The saga continues, and our Josquin & Victoria album will not now be released until the autumn. Think Christmas presents…
If you only know the songs by Sting, John Paul Jones and Tony Banks that the four of us recorded on the Amores Pasados album you might wonder how we got to Josquin and Victoria. In fact, Josquin and Victoria was where it all began. Ariel Abramovich and I had been contemplating an album of Josquin, versions of his motets pared down for the two of us in keeping with our belief that the pristine ‘early music’ acappella performance of Franco-Flemish polyphony has misrepresented the way the music was mostly performed. This then evolved into a much more sensible plan to use two vihuelas and two voices, so we asked Anna Maria Friman and Lee Santana to join us. In the meantime it dawned on us that there was a Victoria anniversary coming up which we could approach in the same spirit. Lee couldn’t make the Victoria sessions so we asked Jacob Heringman (also a great intabulator whose approach was identical to ours). In one of those serendipitous ECM meetings Hille Perl happened to be there too, so she joined us for a couple of pieces.
The recording wasn’t easy – we were learning on the hoof how best to re-invent a performing style that was both unique to us and yet absolutely true to the spirit of the pre-baroque – and it was the first time each of the combinations had worked together. It was also the only time I’ve proposed a purely ‘early music’ project to ECM (early music being a concept that the label doesn’t really do). The Dowland Project uses early music as a resource – we live entirely in the musical present and have very little to do with the early music movement. Secret History, on the other hand, is a deliberate attempt to challenge the conventions and assumptions of the ‘early music’ approach to historical performance. The music lives in the present of course, but in just the same way as it lived in the present of 400 years ago.
The next chapter was the realisation that the combination of two voices and two lutes or vihuelas was not only the perfect way to perform almost any music from the 15th and 16th centuries, but that we could apply the same principles in a bit of reverse historical engineering to 20th century English song. From there it was a short step to asking Sting and Tony Banks to write something for us, and to revive the suite that John Paul Jones wrote for Red Byrd. In contrast to the occasional awkwardness of Secret History, the Amores Pasados recording sessions were pure joy, and even though the first album was ready to go it was decided to hold it back until after Amores Pasados. The rest, as they say, is History, and it’s Josquin and Victoria that we’ll be focusing on for the next season, alongside new developments in the Amores Pasados repertoire in preparation for a future recording.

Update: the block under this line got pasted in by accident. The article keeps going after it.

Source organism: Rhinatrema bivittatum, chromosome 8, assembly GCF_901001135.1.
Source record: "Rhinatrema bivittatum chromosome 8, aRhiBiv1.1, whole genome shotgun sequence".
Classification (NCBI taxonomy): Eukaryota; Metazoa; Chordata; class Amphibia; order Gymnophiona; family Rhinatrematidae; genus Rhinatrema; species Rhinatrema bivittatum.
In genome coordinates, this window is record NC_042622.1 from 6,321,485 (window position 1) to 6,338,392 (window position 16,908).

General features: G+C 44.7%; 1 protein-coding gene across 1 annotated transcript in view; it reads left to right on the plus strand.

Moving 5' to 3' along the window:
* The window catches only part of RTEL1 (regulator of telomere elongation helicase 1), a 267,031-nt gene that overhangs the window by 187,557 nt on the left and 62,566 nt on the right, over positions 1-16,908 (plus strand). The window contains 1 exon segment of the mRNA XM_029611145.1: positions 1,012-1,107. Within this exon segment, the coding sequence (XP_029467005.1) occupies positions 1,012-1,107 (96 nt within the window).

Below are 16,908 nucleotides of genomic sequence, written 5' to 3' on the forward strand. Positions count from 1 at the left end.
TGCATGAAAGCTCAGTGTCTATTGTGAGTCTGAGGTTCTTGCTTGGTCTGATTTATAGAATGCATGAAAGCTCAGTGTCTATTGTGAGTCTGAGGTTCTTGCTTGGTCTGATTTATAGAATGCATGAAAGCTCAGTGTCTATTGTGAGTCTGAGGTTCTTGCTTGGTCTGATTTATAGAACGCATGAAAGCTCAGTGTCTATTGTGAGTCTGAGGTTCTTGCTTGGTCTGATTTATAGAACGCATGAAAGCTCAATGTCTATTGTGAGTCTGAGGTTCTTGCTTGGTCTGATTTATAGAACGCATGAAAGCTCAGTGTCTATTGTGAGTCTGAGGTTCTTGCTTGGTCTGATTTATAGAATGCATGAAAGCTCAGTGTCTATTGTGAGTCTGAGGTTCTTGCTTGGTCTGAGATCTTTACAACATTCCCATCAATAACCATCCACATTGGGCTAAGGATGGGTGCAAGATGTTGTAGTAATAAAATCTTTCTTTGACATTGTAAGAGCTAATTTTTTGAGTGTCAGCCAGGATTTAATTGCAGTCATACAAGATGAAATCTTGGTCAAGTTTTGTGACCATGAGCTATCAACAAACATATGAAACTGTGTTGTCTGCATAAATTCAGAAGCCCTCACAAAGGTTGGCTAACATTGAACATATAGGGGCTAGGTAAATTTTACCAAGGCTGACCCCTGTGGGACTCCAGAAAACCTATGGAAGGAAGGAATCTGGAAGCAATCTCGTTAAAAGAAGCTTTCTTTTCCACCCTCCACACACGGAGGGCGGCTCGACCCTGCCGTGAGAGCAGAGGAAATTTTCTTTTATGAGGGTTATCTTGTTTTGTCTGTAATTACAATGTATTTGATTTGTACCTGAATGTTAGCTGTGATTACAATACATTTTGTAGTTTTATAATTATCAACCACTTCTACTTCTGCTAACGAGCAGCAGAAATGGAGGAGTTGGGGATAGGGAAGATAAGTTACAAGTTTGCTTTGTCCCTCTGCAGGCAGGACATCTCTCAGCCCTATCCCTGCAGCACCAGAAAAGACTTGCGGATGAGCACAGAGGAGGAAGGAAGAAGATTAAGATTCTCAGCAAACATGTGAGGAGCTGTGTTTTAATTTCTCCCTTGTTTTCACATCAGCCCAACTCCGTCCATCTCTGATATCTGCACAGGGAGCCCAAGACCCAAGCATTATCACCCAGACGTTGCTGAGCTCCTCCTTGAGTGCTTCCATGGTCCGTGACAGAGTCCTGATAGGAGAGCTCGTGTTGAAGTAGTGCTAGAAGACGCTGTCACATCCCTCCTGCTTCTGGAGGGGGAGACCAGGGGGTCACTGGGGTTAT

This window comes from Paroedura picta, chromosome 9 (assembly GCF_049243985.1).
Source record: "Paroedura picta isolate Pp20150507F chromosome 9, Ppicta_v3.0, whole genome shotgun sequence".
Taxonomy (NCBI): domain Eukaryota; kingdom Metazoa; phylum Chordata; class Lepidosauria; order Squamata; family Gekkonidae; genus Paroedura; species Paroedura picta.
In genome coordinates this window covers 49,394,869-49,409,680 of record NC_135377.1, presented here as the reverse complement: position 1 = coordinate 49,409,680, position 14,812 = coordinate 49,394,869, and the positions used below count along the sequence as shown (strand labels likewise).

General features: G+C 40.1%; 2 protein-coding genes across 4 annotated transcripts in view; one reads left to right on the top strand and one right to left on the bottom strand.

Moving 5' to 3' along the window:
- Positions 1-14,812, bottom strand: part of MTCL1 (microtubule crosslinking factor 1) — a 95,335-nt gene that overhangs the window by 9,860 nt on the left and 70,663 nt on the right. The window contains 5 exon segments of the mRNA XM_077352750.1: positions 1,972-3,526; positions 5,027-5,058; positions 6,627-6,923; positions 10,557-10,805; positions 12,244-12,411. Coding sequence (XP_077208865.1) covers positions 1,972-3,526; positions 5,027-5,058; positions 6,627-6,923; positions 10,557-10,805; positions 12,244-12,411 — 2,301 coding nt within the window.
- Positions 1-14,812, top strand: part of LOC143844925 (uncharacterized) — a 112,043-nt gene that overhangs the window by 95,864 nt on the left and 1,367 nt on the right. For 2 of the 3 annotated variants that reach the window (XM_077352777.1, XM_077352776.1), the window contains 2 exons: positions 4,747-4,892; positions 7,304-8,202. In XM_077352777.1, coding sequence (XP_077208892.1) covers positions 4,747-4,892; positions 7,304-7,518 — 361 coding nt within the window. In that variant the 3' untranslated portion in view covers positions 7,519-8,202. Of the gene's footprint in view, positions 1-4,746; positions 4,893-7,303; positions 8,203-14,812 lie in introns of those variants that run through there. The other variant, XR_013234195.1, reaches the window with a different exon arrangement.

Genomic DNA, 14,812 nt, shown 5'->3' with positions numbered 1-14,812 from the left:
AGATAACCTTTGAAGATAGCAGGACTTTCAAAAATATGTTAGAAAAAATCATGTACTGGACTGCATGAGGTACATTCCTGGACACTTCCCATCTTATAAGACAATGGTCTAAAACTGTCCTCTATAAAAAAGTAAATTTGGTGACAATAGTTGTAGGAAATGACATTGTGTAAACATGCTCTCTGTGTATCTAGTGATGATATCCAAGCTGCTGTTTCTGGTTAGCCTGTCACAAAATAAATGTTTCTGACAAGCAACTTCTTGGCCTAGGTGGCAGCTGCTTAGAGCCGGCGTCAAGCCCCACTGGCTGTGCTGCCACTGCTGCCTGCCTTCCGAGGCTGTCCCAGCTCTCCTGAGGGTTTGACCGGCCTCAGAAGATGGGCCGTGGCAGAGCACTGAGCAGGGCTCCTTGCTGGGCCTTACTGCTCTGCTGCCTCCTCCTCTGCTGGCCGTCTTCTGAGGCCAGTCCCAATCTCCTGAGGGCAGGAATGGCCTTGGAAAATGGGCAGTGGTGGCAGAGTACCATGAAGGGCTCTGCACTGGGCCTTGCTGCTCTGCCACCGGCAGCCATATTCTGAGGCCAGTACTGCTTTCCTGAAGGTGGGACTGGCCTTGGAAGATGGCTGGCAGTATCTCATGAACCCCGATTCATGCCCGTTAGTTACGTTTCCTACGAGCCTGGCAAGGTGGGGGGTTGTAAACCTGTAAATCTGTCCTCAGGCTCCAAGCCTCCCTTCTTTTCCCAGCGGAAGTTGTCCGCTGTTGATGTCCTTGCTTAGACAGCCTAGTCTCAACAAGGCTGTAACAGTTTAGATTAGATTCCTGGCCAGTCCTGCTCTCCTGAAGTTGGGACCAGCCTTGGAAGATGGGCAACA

There’s another reason this recording resonates for me. Amores Pasados was recorded at Rainbow in Oslo and our current plans assume studio recordings in future, so this may turn out to have been my last at St Gerold. This jewel-like monastery in the Austrian Alps was the spiritual birthplace of so many ECM projects. It was where the Hilliard Ensemble developed its formidable creative partnership with Manfred Eicher, where we did the first experiments with Jan Garbarek that resulted in the Officium and Mnemosyne albums, all under the kindly eye of its only monk (and wine buff), Pater Nathaniel. Three of the Dowland Project albums were made there, the first coinciding with the attack on the twin towers which we watched uncomprehendingly on the monastery’s stuttering black and white television. More recently I produced Trio Mediaeval recordings there (or rather, I sat beside Peter Laenger). The legendary Pater Nathaniel had retired but the monastery garden was still producing its own organic food and the wine still flowed. I’ll never forget it.